Get serious. Accepting a credit card transaction but holding it until the next day is a really lame attempt to do an end run around the law. Whether the bank processes the transaction on a Saturday or a Wednesday, the business transaction, i.e. the agreement to give goods or services in exchange for money, was done on the day of the agreement.

    October 18, 2010 at 1:53 am |
    • CousinApe

      They are only fooling themselves. Kind of like the rest of their religious views.

      October 18, 2010 at 4:04 am |
    • Wzrd1

      But is it lawful if a gentile were working in the museum shop on the Sabbath?

      October 18, 2010 at 8:37 am |
    • GunnerGA

      Most American Jews are Reform and do not abide by these restrictions. HOWEVER, unlike Christianity, we are one faith with one set of rules. The Reform, Conservative and Orthodox use the same books and prayers and have the same rule. How we choose to interpret their meaning and importance varies. Jewish organizations, despite their more modern membership's views, tend to run "Jewish" organizations with the more Orthodox view. While most Jews don't keep Kosher, most Jewish organizations do. They have Kosher Kitchens and only allow Kosher food in their buildings. This is so that ALL Jews can feel welcome.

      October 18, 2010 at 3:13 pm |
  18. John

    Isn't it like getting around your own religious views by holding the credit card processing until Sunday? If you are going to believe in something that shapes your entire life playing games isn't an option.

    October 18, 2010 at 1:50 am |
    • MIKI

      JOHN, OU ARE ABSOLUTELY RIGHT, BUT THE RABBIS AND SAGES OF OUR TIME HAVE RUKLED TOWARDS LENIENCE AND CHANGED IN THE INTERPRETATION OF THE LAWS IN ODER TO ACCOMMODATE THE PUBLIC AT LARGE. FOR EXAMPLE, RIDING AN ELEVATOR ON SHABBAT UNTILL SOME 20 YEARS AGO WAS A NONO. NOW ALL ELEVATORS ARE FIXED TO WORK AUTOMATIVALLY AND ARE "KOSHER" FOR USE ON SHABBAT. CREDIT CARDS HAVE NOT ET BEEN APPROVD,D THOUGH ALTERNATES LIKE TICKET SALES IN ADVANCE, ARE OK.

      October 18, 2010 at 2:29 am |
    • Buddy Kowalsk

      As long as they aren't gathering sticks on the Sabbath, what is the problem?

      October 18, 2010 at 6:23 am |
  19. Rebecca

    Are Jewish employees expected to work on Saturday? That would certainly pose a problem.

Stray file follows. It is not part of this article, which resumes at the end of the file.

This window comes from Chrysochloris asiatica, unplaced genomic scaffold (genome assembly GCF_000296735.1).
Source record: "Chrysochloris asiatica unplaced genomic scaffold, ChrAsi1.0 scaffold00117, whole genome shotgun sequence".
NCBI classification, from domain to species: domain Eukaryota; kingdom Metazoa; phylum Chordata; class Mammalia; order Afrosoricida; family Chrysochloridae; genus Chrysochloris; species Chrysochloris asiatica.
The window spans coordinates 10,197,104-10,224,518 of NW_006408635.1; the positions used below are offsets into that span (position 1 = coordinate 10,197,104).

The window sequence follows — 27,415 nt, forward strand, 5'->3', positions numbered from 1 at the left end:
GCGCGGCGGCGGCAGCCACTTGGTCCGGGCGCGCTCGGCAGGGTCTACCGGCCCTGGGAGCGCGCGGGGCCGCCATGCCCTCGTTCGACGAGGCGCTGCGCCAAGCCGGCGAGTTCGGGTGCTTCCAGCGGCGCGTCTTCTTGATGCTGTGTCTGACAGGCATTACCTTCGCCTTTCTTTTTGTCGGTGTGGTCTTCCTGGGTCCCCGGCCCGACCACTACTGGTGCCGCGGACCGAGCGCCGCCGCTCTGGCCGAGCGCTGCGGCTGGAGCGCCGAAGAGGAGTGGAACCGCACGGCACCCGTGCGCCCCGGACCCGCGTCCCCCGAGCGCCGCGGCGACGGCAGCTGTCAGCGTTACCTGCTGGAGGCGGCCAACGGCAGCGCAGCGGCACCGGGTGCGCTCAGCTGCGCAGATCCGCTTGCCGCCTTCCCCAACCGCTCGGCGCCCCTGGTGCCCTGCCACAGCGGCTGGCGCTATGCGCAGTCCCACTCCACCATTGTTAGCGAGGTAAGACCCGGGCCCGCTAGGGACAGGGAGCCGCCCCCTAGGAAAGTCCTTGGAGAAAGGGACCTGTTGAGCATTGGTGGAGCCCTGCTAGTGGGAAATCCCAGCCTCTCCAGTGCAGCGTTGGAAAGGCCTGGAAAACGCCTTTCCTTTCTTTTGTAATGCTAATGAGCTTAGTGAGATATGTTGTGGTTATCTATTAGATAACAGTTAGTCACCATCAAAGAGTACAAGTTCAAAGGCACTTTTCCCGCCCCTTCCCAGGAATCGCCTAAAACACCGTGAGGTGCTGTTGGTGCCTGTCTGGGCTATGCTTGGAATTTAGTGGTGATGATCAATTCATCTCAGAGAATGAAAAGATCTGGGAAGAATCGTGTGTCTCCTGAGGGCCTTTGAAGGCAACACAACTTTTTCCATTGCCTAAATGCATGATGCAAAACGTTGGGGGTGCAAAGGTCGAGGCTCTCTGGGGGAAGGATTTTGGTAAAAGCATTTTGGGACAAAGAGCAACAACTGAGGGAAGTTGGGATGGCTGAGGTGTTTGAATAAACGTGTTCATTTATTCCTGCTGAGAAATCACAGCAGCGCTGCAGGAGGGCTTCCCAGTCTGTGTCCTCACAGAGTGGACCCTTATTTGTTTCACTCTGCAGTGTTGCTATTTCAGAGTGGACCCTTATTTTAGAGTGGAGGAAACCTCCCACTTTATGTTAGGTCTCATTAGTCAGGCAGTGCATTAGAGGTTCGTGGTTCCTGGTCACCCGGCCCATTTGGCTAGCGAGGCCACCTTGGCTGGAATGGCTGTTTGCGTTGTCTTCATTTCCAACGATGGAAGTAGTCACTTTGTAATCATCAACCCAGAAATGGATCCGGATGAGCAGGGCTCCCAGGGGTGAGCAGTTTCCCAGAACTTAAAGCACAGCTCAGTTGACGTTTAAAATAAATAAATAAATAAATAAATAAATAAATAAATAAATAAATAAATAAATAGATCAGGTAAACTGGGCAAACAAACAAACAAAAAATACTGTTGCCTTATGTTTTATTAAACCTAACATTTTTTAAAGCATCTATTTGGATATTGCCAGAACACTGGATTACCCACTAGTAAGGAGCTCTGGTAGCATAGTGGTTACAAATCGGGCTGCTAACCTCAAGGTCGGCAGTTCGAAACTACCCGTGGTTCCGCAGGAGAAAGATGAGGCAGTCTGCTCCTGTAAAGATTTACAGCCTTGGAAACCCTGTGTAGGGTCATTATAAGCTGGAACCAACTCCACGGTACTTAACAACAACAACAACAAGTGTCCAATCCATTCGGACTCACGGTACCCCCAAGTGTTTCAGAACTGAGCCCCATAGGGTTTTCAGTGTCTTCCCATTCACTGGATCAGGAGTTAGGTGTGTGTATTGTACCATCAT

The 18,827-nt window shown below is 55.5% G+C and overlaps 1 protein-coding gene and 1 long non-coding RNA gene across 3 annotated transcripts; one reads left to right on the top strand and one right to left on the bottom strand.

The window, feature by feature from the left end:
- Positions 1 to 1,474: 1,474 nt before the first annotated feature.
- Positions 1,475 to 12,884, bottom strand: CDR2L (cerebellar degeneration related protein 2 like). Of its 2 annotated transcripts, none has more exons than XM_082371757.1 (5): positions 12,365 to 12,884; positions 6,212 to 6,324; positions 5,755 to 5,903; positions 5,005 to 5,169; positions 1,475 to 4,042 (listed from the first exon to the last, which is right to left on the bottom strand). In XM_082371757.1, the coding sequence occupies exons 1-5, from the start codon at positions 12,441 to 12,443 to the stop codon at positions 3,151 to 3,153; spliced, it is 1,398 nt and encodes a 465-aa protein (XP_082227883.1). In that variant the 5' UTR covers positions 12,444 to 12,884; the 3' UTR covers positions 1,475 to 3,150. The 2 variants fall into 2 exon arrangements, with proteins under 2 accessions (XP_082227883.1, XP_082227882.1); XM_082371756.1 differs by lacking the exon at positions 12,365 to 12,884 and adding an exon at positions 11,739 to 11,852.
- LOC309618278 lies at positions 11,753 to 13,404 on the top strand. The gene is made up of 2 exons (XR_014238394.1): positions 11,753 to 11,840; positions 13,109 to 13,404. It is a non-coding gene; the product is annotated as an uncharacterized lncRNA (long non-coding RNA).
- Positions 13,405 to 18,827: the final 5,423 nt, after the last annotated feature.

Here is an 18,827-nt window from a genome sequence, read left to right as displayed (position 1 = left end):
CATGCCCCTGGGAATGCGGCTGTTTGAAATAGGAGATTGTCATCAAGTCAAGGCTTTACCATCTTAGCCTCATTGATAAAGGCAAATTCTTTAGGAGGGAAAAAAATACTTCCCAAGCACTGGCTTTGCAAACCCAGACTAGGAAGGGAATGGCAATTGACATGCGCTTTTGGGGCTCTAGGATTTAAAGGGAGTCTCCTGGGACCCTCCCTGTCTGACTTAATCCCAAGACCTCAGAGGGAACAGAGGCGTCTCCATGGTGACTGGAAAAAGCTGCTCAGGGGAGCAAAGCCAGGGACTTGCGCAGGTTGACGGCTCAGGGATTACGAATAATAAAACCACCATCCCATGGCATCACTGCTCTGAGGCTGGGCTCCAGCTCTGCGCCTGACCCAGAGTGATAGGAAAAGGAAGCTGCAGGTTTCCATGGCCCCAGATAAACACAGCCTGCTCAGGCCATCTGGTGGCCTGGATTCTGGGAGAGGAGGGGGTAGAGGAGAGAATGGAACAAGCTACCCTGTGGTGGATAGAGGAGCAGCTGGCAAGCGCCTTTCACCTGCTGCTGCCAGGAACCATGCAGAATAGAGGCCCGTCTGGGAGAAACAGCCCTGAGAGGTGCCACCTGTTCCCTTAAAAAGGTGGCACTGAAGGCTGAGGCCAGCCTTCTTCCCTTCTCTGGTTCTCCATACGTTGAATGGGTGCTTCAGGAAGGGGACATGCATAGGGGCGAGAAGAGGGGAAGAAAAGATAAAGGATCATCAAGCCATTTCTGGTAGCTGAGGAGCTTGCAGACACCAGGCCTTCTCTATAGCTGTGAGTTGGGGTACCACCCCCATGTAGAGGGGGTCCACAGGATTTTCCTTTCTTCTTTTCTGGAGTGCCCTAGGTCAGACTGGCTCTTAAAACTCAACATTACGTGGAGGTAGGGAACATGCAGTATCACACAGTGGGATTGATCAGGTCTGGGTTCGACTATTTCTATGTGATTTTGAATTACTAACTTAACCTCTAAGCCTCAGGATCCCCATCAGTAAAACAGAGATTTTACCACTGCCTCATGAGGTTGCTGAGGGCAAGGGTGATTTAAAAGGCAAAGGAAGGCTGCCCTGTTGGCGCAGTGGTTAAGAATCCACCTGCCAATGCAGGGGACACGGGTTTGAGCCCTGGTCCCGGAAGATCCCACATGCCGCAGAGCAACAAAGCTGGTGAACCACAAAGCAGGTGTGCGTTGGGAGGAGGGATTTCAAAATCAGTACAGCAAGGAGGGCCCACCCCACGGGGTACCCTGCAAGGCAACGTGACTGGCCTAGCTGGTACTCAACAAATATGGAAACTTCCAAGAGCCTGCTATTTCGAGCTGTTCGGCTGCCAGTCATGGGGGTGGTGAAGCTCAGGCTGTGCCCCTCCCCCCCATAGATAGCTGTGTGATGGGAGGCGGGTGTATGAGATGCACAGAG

October 18, 2010 at 1:46 am |
    • MIKI

      REBECCA......... THERE ARE WAYS TO DEAL WITH THAT TOO. IN ISRAEL AND IN ISRAELI HOTELS MANY JEWS WORK ON SHABBAT AND ARE PAID FOR THEIR WORK. HALACHA HAS SOLUTIONS FOR ALL SUCH CASES.

      October 18, 2010 at 2:25 am |
    • GunnerGA

      Observant Jews are certainly not forced to work on the Sabbath.

      October 18, 2010 at 3:08 pm |
  20. Brian

    Yes, if you do a financial transaction on a saturday you will surely be paying for that, for eternity, in the afterlife.

    October 18, 2010 at 1:44 am |
    • John

      From what I understand of Judaism, it's not the afterlife they're concerned about. Jews live the way they live in this life because they're God's Chosen People and this is how God wants them to live.

      October 18, 2010 at 7:30 am |
    • GunnerGA

      Jews are not obsessed with the afterlife as Christians are. We are focused on living good lives and loving our neighbors while we are here. What happens after is discussed very little in our faith.

      October 18, 2010 at 3:07 pm |
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About this blog

The CNN Belief Blog covers the faith angles of the day's biggest stories, from breaking news to politics to entertainment, fostering a global conversation about the role of religion and belief in readers' lives. It's edited by CNN's Daniel Burke with contributions from Eric Marrapodi and CNN's worldwide news gathering team.